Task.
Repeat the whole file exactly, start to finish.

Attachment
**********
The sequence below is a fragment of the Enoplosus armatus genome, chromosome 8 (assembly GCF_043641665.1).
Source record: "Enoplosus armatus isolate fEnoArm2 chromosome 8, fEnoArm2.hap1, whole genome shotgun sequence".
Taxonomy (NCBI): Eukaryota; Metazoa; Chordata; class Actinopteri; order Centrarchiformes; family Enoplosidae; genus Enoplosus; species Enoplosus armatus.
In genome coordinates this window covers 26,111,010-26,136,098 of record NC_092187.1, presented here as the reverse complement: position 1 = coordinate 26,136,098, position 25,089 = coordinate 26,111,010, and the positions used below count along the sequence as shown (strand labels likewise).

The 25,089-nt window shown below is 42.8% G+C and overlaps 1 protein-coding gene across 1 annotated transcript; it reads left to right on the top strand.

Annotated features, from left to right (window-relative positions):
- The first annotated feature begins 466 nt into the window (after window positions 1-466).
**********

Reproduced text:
The sequence below is a fragment of the Enoplosus armatus genome, chromosome 8 (assembly GCF_043641665.1).
Source record: "Enoplosus armatus isolate fEnoArm2 chromosome 8, fEnoArm2.hap1, whole genome shotgun sequence".
Taxonomy (NCBI): Eukaryota; Metazoa; Chordata; class Actinopteri; order Centrarchiformes; family Enoplosidae; genus Enoplosus; species Enoplosus armatus.
In genome coordinates this window covers 26,111,010-26,136,098 of record NC_092187.1, presented here as the reverse complement: position 1 = coordinate 26,136,098, position 25,089 = coordinate 26,111,010, and the positions used below count along the sequence as shown (strand labels likewise).

The 25,089-nt window shown below is 42.8% G+C and overlaps 1 protein-coding gene across 1 annotated transcript; it reads left to right on the top strand.

Annotated features, from left to right (window-relative positions):
- The first annotated feature begins 466 nt into the window (after window positions 1-466).